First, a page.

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F. Chiodelli, C. De Martino  <br/> Planning Jerusalem, Planum II-2011

Mapping communities and social problems
in Jerusalem.
Demografic trends, neighbourhood identities
and clashing narratives

Claudia De Martino

Jerusalem is neither holy nor ordinary city. It is difficult to understand how such a contested space, where different legitimizations and narratives are continuously involved and at odds with each other, might be rhetorically assumed as a symbol of peace and coexistence. To all visitors coming first to the city it is clearly visible that Jerusalem is neither heaven on earth nor any especially spiritual place, where all of a sudden human historical or philosophical dilemma will set at rest and find an answer. On the contrary, most probably visitors might walk out of the city more confused and wretched than they stepped in. Exploring the Old City and all its monumental alleys, full of history and diverging memories, foreigners, tourists or whatever the goal of the journey, will come up with the feeling that human beings are complex creatures, difficult to understand in-depth, while even more difficult is to grasp the hidden and ideal motivations of their actions.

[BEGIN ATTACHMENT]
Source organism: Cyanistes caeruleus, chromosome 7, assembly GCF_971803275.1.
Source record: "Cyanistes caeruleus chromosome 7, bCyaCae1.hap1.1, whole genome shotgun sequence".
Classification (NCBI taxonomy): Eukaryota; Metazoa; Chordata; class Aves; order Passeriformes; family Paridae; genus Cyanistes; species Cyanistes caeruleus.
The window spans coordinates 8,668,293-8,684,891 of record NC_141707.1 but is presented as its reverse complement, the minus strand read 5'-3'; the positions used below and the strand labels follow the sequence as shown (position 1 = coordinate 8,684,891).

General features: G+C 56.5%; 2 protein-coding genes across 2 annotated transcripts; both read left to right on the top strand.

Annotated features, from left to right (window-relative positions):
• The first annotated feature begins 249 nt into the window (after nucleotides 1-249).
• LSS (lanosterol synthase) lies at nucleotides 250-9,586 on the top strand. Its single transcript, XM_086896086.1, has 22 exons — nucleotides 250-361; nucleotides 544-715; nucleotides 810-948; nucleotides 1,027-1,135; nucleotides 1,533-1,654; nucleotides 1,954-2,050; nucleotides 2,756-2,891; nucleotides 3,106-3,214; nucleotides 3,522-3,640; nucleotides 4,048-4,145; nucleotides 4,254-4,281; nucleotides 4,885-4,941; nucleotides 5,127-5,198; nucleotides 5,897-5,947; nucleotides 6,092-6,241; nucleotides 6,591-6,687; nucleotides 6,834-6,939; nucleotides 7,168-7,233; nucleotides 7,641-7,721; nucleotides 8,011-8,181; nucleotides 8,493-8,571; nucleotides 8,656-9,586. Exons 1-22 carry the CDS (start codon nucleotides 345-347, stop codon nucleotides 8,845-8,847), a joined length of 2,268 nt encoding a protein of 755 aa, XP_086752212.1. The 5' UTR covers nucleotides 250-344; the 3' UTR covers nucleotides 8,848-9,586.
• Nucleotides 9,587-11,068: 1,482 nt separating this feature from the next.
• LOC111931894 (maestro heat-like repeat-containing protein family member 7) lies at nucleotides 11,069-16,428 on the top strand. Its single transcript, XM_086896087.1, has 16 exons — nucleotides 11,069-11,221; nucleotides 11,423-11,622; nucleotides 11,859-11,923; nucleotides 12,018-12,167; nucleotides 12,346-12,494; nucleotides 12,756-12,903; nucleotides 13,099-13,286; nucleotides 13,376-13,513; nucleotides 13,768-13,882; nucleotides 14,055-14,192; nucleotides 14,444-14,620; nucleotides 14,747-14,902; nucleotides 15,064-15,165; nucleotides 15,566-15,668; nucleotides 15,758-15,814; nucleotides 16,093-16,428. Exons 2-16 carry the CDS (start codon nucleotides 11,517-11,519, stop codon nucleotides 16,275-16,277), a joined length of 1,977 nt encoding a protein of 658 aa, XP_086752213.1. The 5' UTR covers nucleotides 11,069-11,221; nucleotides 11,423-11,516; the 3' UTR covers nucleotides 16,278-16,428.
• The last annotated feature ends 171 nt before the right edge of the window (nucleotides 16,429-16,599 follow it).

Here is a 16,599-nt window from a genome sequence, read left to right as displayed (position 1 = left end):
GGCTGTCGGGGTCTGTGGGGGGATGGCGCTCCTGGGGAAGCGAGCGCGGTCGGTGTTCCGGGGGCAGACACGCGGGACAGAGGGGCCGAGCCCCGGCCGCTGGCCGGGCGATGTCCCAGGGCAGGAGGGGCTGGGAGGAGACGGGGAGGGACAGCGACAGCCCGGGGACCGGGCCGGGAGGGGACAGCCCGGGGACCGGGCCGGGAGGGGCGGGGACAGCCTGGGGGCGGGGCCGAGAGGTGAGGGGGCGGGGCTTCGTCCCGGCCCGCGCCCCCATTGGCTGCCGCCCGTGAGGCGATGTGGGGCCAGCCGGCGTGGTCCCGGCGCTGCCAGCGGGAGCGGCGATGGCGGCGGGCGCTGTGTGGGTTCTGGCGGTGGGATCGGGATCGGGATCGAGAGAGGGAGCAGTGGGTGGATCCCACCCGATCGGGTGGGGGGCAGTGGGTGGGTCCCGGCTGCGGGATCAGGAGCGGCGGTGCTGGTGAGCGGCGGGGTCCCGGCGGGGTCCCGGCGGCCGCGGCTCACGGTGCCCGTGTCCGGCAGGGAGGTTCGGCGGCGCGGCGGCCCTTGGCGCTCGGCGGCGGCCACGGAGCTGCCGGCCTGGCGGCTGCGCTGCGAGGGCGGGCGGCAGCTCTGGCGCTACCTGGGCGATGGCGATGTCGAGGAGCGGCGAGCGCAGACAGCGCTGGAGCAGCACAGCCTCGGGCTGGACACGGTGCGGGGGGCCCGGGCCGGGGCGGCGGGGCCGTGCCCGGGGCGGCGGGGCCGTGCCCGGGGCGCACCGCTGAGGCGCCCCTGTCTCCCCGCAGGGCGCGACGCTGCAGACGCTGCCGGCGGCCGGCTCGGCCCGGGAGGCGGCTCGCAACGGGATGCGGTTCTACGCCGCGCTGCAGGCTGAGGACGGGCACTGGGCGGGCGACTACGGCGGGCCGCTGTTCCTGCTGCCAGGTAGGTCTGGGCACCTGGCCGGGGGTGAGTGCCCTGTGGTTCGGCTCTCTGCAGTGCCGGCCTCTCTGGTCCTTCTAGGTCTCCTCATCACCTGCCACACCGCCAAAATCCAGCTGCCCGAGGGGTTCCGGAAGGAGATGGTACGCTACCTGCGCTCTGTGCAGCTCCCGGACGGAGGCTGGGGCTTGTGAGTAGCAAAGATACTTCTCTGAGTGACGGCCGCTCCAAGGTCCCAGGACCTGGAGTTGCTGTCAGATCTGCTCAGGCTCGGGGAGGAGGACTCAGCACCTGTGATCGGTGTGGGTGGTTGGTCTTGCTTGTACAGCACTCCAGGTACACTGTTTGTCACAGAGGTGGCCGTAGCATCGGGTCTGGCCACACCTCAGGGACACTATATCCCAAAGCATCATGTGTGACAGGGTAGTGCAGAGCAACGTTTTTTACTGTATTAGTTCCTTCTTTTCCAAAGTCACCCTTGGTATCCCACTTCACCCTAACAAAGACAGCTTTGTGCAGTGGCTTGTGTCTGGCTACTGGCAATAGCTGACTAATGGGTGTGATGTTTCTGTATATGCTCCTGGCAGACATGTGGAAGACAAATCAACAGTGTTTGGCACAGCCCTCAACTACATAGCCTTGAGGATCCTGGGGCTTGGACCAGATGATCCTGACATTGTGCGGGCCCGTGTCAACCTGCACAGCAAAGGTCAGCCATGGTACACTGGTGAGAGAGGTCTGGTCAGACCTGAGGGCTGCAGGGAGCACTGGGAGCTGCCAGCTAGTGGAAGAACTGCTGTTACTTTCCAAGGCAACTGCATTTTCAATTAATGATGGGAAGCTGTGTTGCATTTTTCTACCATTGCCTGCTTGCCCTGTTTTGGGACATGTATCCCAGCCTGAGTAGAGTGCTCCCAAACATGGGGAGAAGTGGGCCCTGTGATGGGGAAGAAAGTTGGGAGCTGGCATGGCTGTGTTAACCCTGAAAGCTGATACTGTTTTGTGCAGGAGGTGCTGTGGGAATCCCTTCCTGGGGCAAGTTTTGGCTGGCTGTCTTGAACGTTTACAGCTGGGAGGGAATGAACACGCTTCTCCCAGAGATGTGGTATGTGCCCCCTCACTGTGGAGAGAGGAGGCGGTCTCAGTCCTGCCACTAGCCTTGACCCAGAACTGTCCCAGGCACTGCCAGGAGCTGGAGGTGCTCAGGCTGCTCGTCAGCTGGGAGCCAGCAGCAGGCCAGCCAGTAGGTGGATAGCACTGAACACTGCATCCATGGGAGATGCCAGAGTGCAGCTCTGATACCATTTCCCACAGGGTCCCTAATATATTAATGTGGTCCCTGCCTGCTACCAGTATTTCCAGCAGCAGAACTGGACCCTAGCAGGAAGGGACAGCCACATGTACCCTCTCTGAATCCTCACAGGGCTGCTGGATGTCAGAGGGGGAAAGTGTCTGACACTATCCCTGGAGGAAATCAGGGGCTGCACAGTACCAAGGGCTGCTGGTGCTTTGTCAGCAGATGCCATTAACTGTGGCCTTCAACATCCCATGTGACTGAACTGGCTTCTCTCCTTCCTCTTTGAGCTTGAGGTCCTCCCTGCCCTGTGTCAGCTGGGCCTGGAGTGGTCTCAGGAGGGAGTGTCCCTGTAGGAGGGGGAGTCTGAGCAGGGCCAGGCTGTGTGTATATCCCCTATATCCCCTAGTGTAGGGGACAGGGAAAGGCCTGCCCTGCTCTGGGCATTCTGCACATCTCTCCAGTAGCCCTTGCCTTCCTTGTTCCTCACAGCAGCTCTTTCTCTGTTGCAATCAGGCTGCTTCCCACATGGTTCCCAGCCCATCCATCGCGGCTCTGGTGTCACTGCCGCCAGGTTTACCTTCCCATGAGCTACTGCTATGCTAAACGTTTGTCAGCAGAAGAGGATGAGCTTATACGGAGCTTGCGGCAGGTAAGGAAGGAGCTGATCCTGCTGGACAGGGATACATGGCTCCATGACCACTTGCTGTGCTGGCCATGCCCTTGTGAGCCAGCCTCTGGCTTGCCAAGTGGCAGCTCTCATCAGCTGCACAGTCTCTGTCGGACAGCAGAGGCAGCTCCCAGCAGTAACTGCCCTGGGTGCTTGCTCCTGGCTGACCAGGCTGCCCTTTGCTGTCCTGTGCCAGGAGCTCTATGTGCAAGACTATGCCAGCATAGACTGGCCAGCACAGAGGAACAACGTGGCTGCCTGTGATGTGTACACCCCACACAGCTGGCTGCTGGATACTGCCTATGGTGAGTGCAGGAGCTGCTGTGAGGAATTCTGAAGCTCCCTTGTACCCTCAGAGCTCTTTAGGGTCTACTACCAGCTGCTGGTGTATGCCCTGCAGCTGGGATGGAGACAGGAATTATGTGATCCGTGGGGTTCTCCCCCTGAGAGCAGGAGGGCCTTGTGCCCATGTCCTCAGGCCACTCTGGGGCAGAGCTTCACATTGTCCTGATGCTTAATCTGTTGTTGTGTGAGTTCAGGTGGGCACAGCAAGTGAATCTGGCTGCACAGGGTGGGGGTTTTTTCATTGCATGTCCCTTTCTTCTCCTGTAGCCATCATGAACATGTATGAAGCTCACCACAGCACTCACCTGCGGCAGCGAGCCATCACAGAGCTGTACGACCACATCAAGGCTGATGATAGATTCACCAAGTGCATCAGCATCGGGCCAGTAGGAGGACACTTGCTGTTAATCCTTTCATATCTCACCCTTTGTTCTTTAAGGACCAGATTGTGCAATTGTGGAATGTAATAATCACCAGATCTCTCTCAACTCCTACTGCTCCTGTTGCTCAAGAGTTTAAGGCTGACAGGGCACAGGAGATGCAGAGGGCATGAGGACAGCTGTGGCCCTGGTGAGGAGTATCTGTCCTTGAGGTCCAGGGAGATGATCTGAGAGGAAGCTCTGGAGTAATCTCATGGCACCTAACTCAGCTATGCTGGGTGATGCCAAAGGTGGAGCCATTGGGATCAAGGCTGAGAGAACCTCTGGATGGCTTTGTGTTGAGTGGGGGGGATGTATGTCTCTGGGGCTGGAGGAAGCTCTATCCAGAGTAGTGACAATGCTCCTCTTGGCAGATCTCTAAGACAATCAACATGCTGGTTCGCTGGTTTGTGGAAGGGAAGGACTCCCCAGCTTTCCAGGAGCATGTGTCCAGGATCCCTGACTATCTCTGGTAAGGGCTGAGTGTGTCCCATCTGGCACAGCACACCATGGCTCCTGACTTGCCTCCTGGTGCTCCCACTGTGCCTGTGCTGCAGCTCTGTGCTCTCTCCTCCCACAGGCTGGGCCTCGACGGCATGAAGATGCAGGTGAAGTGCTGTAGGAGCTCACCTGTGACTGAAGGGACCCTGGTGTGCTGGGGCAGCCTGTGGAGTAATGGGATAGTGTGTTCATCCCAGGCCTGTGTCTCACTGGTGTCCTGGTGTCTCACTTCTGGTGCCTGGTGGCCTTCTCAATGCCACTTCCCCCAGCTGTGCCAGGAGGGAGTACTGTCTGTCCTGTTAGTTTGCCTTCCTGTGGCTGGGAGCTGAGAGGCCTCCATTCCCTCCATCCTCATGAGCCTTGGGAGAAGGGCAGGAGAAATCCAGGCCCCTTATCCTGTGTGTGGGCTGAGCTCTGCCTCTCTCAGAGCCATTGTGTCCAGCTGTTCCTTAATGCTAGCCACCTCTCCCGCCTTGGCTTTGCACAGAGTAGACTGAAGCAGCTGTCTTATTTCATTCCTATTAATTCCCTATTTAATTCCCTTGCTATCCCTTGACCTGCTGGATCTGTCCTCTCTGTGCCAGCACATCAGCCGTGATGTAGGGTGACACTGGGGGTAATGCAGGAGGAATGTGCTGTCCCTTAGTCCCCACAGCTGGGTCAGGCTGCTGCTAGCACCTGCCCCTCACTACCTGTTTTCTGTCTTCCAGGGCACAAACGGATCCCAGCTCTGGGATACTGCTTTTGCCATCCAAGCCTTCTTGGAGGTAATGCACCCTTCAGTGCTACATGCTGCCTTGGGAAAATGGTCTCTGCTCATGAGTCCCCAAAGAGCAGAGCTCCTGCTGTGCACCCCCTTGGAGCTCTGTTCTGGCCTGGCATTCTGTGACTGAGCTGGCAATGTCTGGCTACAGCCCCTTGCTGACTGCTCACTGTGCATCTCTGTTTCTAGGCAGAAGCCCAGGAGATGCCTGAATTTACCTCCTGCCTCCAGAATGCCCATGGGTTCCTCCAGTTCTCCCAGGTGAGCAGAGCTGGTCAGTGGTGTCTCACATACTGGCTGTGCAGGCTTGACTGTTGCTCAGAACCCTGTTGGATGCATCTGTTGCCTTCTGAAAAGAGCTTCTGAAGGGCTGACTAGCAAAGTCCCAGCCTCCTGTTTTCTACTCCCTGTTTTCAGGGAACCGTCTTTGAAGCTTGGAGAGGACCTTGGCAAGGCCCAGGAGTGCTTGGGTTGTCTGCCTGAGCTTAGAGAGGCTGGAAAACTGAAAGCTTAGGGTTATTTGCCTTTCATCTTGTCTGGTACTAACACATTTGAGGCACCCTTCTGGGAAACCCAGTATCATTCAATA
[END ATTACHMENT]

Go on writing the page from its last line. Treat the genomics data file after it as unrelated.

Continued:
"The paper will consist on excursus and introduction to the different communities, historically shaped and currently living in the city, which bestow a collective identity and a specific narrative to the neighborhood they inhabit. The analysis of the way and understanding of the city by its various residents will show the complexity of the open problems and questions still facing the city. It will try to convey the main cleavages of the city which combine practical socio-economic aspects with community cultural and religious expectations, while at the same time interplaying with broader military and security aspects that go beyond the city and its management to point and reveal their connection to the yet unsolved Arab-Israeli conflict."

"The purpose is so demythologizing Jerusalem as a “community of destiny”, while the groups that are living the city do not share any of the premises that traditionally bring people together. I would finally remark on the role play by projects of modernization- of transports, services and communications- that point to the development of the city through a certain degree of normalization, which, however, tend implicitly to minimize or deny the existence of an open conflict, while suggesting that technical means and productivity might autonomously be able to deliver major changes both in space and in the hearts and minds of the people."

Claudia De Martino
Ricercatrice presso UNIMED Unione delle Università del Mediterraneo
Dottoranda in Storia Sociale del Mediterraneo presso l'Università Ca' Foscari di Venezia